Saturday, 28 February 2009
Piers in fiction
Finally got around to including a review on fictional Piers Gaveston. Bit surprised at my first choice, but as I’ve just finished reading it, and enjoyed the interpretation, somewhat, I’ve settled on ‘Where Nobles Tread’ by Janet Kilbourne, a novel published in the early 1970’s. You can tell it’s from the 1970’s, just by it’s cover – featuring a colourful picture of the heroine, Eleanor Stanton – an entirely fictional character – and a man in the background who is either Piers or one William Darcy, as both figure equally in the novel. If it is meant to be Piers, he isn’t very well dressed – as inside his clothes are always described as beautiful and richly embroidered and decorated. The man on the cover is in a rather dull green – dull green would never do for Piers!
Piers is dark-haired in this novel, with piercing blue eyes. There are plenty of references to his good looks, and dark hair, and those piercing blue eyes are much in evidence. The author tends to use plenty of ‘romantic’ 1970’s clichés in her descriptions. Piers’ blue eyes are always raking over everyone at court – and particularly the ladies, whom he seems to ‘strip naked’ with those raking eyes. For the men, they tend to be full of mockery. Clearly this is Kilbourne’s favourite adjective for Piers – every time he appears in the novel, he’s always being ‘mocking’ – and it doesn’t matter what his mood is – whether he’s bating the nobles, trying to seduce Eleanor, fighting with William Darcy or drinking with the king, he’s always ‘mocking’.
Piers is very much a 1970’s man as well. He has his shirt and doublet open, often slashed to the waist to show off his manly chest – and he also wears that 1970’s classic – a medallion! Yes, Piers is a medallion man! Reminded me of Tom Jones or Oliver Tobias (if you know the latter, you remember the 1970’s well! :> ). Naturally, he constantly fiddles with the medallion, and poor Eleanor is practically swooning when he does it.
As for the plot – well, it concerns Eleanor Stanton, a country baron’s daughter, who has come to court to attend Queen Isabella. She makes friends with a French girl Jeanne, who fills her in on all the court gossip. Piers is the no.1 topic of conversation – plenty of swooning adjectives, mockery, and yes, Jeanne identifies him as the King’s lover but with a lust for the ladies. Edward doesn’t appear to mind, as Piers tires of them rather quickly and only the king holds his attention. Naturally, Isabella hates him. Then there is Sir William Darcy, a mysterious knight who, although he doesn’t know Eleanor, has fallen in love with her and wants to protect her from the carnal Piers. Eleanor has other ideas – and decides it would be rather useful for her to become Piers’ mistress so she can reap the rewards. She realises this is rather sinful, but can’t help herself. Initially, she decides she will hate Piers, attract him by rebuffing him (of course, Piers has raked her already an decided she’s his next conquest) in order to make him desire her more and in that way, hold his attention. However, she can’t help falling in love with Piers, and embarks on a love affair with him. Piers can read her character well, and knows she is looking to advance herself, and keeps telling her how awful he is and what a bad influence he is on the king and kingdom, all with mockery and thoroughly enjoying himself. All the time, William Darcy smoulders with indignation.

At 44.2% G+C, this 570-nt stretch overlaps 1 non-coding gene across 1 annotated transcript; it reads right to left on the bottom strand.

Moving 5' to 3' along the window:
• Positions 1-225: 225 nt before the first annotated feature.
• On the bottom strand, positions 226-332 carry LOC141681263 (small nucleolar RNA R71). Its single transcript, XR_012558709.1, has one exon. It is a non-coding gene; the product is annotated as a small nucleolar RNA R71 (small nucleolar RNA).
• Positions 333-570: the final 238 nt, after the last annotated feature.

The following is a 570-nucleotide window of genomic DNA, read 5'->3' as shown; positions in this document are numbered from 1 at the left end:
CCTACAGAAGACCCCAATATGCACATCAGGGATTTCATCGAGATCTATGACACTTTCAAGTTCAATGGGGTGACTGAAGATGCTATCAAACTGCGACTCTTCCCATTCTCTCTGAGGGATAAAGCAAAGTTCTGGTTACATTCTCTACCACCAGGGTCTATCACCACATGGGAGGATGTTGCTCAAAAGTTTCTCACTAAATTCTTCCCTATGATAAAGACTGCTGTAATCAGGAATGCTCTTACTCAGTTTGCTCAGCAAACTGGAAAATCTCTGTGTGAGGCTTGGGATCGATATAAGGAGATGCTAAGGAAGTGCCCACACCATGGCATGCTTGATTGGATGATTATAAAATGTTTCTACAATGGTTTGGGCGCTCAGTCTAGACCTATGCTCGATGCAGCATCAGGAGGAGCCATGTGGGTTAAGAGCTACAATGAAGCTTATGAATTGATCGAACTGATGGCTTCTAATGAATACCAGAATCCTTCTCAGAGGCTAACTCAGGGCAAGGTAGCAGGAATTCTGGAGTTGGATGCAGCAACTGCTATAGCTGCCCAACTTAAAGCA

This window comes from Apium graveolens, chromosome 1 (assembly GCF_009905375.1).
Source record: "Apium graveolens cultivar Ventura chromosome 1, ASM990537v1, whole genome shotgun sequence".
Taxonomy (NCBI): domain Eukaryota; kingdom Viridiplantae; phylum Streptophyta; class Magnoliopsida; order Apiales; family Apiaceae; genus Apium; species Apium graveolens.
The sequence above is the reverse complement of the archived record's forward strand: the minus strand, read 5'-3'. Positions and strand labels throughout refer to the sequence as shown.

Won’t give away the ending for Eleanor, but poor Piers meets his fate. We only hear about it second hand, when it is reported to the king. We have Piers leaving court with a sense of doom, but for no particular reason, and then hearing he’s been murdered with a rusty sword and that it was painful, taking several attempts – damn that rusty sword:> Naturally, Eleanor faints.
As much as I may display some of Piers mockery, I actually liked the portrayal of Piers. This Piers has charisma, he holds the attention of all at court, and there’s no doubt who rules this court. He dominates the novel whenever he appears. He may be promiscuous with the ladies, but the love between him and Edward appears to be genuine. He knows he’s a ‘bad boy’ and a bad influence on the king, but he doesn’t think much of the morals of anyone else, and maybe part of the charm of this fictional Piers is his honesty. He has nothing but contempt for Lancaster, Warwick and Isabella, realising they seek to rule. It’s a case of him and Edward against the world.
The portrayal of Edward is disappointing. The relationship between him and Piers seems genuine and touching. However, Edward is seen as an indolent, childlike, weak king. He always seems to be drinking, and when he can’t have Piers, whom he almost seems to worship, he’s surrounded by young boys fawning all over him. Lancaster and Warwick talk to him as if he were a naughty, peevish child whom they can bully easily. Only when Piers is around to protect him, can Edward stand up to them – and yet he tells Piers he is his protector and must stay at court to be safe. There’s no sign of that terrible Plantagenet temper. After Piers’ death, Edward seems to accept that Lancaster and Warwick rule the kingdom now, and he must do their bidding. There’s no sign of any fightback by him. Isabella is equally contemptuous to him – getting pregnant by him but enjoying the young knights of the court. I would have liked to have read a scene between Edward and Eleanor, but they never exchange a word.
As for historical accuracy – well, allowing for interpretation of character – there is no sign of Piers’ wife Margaret, banishment by the nobles, sieges at Tyneside, Scarborough etc.
If you can stand the clichés, - ladies swooning, fainting, scorching tears running down cheeks, hearts burning with desire – this novel is definitely worth a read.